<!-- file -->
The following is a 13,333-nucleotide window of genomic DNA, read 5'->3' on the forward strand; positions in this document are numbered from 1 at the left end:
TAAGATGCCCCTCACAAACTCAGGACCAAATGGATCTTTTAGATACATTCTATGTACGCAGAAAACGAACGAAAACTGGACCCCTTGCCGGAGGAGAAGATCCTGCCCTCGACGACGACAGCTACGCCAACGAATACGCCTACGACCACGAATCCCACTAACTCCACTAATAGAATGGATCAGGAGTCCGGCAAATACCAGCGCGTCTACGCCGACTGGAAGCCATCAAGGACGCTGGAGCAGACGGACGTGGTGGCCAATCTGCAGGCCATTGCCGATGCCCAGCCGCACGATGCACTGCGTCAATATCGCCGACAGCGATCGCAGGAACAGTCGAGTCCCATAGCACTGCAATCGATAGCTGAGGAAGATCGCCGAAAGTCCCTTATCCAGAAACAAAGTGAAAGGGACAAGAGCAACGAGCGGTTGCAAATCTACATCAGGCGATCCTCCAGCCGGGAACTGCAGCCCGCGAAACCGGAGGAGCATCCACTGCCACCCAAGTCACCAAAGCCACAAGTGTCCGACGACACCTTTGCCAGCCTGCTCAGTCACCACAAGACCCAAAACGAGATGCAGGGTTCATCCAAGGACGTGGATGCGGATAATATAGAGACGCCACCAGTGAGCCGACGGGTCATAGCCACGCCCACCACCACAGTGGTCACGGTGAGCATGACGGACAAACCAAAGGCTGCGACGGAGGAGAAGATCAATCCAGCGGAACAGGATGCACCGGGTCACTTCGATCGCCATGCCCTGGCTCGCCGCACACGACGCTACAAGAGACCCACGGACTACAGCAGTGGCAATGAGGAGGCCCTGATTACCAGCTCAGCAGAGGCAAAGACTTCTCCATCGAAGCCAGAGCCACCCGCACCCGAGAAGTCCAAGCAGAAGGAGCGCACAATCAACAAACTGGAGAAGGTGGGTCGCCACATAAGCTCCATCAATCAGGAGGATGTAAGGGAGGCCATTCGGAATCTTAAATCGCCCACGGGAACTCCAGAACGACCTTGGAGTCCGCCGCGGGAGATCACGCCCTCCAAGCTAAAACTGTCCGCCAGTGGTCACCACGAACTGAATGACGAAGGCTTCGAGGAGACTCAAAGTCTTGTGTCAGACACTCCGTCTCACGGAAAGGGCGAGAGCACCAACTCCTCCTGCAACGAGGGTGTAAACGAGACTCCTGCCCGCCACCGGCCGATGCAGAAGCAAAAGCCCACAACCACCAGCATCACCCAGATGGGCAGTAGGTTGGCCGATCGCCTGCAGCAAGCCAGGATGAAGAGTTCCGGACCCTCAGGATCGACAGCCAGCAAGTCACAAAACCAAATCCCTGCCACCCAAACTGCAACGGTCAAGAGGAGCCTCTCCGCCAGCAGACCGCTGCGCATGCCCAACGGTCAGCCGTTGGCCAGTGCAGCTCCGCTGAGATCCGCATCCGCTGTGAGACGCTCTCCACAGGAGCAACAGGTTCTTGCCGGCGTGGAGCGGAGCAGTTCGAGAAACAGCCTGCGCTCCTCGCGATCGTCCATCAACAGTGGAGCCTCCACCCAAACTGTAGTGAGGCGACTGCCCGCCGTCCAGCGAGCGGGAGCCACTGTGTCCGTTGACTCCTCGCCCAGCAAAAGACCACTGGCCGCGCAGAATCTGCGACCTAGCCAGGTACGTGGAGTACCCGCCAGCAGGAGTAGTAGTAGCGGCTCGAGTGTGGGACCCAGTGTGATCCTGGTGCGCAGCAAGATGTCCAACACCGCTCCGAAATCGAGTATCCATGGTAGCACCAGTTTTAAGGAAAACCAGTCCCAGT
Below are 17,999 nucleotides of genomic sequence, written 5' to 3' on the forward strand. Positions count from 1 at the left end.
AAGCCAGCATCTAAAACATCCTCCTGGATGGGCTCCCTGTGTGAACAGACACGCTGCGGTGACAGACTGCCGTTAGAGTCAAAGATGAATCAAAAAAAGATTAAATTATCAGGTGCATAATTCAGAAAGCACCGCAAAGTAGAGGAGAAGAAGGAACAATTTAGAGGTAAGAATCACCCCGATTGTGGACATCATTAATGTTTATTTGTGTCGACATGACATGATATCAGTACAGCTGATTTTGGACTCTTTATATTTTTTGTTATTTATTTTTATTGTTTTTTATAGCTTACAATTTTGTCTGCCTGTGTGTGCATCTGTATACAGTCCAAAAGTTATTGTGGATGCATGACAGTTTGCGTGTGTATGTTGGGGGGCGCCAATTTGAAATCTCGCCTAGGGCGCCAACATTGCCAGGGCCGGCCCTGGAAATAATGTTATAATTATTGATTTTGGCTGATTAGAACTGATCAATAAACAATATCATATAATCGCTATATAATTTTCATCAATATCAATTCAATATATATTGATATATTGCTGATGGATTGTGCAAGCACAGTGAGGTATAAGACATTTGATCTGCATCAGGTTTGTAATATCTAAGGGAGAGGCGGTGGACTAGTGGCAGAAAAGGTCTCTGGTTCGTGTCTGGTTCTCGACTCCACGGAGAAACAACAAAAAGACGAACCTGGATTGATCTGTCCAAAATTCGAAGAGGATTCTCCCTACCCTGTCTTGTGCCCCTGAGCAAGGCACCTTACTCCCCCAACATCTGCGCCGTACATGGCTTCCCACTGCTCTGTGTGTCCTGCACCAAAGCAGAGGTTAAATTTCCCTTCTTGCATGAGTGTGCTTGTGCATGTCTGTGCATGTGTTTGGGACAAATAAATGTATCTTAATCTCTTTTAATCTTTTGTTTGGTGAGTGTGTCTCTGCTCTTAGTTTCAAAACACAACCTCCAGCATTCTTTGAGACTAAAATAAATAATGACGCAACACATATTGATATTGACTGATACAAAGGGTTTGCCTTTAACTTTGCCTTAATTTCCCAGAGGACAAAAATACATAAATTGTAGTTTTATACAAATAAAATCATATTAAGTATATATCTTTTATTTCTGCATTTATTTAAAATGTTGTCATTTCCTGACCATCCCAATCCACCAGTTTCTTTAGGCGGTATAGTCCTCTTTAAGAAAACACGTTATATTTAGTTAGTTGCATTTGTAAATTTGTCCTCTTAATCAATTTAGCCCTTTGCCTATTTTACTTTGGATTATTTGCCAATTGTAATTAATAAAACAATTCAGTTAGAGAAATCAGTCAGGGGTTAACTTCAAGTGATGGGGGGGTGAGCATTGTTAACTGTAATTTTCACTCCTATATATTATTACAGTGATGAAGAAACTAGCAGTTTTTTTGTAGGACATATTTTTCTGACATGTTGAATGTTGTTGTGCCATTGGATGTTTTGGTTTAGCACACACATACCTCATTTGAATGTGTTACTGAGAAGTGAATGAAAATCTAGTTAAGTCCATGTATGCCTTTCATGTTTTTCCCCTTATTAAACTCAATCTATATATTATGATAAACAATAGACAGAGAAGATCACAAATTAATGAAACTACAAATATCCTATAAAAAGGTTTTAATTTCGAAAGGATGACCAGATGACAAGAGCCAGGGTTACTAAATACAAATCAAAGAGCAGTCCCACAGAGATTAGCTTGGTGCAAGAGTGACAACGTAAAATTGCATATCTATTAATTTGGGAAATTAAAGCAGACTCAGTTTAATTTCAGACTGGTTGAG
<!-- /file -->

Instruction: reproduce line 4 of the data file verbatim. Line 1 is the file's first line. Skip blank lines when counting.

AAGCCAGCATCTAAAACATCCTCCTGGATGGGCTCCCTGTGTGAACAGACACGCTGCGGTGACAGACTGCCGTTAGAGTCAAAGATGAATCAAAAAAAGATTAAATTATCAGGTGCATAATTCAGAAAGCACCGCAAAGTAGAGGAGAAGAAGGAACAATTTAGAGGTAAGAATCACCCCGATTGTGGACATCATTAATGTTTATTTGTGTCGACATGACATGATATCAGTACAGCTGATTTTGGACTCTTTATATTTTTTGTTATTTATTTTTATTGTTTTTTATAGCTTACAATTTTGTCTGCCTGTGTGTGCATCTGTATACAGTCCAAAAGTTATTGTGGATGCATGACAGTTTGCGTGTGTATGTTGGGGGGCGCCAATTTGAAATCTCGCCTAGGGCGCCAACATTGCCAGGGCCGGCCCTGGAAATAATGTTATAATTATTGATTTTGGCTGATTAGAACTGATCAATAAACAATATCATATAATCGCTATATAATTTTCATCAATATCAATTCAATATATATTGATATATTGCTGATGGATTGTGCAAGCACAGTGAGGTATAAGACATTTGATCTGCATCAGGTTTGTAATATCTAAGGGAGAGGCGGTGGACTAGTGGCAGAAAAGGTCTCTGGTTCGTGTCTGGTTCTCGACTCCACGGAGAAACAACAAAAAGACGAACCTGGATTGATCTGTCCAAAATTCGAAGAGGATTCTCCCTACCCTGTCTTGTGCCCCTGAGCAAGGCACCTTACTCCCCCAACATCTGCGCCGTACATGGCTTCCCACTGCTCTGTGTGTCCTGCACCAAAGCAGAGGTTAAATTTCCCTTCTTGCATGAGTGTGCTTGTGCATGTCTGTGCATGTGTTTGGGACAAATAAATGTATCTTAATCTCTTTTAATCTTTTGTTTGGTGAGTGTGTCTCTGCTCTTAGTTTCAAAACACAACCTCCAGCATTCTTTGAGACTAAAATAAATAATGACGCAACACATATTGATATTGACTGATACAAAGGGTTTGCCTTTAACTTTGCCTTAATTTCCCAGAGGACAAAAATACATAAATTGTAGTTTTATACAAATAAAATCATATTAAGTATATATCTTTTATTTCTGCATTTATTTAAAATGTTGTCATTTCCTGACCATCCCAATCCACCAGTTTCTTTAGGCGGTATAGTCCTCTTTAAGAAAACACGTTATATTTAGTTAGTTGCATTTGTAAATTTGTCCTCTTAATCAATTTAGCCCTTTGCCTATTTTACTTTGGATTATTTGCCAATTGTAATTAATAAAACAATTCAGTTAGAGAAATCAGTCAGGGGTTAACTTCAAGTGATGGGGGGGTGAGCATTGTTAACTGTAATTTTCACTCCTATATATTATTACAGTGATGAAGAAACTAGCAGTTTTTTTGTAGGACATATTTTTCTGACATGTTGAATGTTGTTGTGCCATTGGATGTTTTGGTTTAGCACACACATACCTCATTTGAATGTGTTACTGAGAAGTGAATGAAAATCTAGTTAAGTCCATGTATGCCTTTCATGTTTTTCCCCTTATTAAACTCAATCTATATATTATGATAAACAATAGACAGAGAAGATCACAAATTAATGAAACTACAAATATCCTATAAAAAGGTTTTAATTTCGAAAGGATGACCAGATGACAAGAGCCAGGGTTACTAAATACAAATCAAAGAGCAGTCCCACAGAGATTAGCTTGGTGCAAGAGTGACAACGTAAAATTGCATATCTATTAATTTGGGAAATTAAAGCAGACTCAGTTTAATTTCAGACTGGTTGAG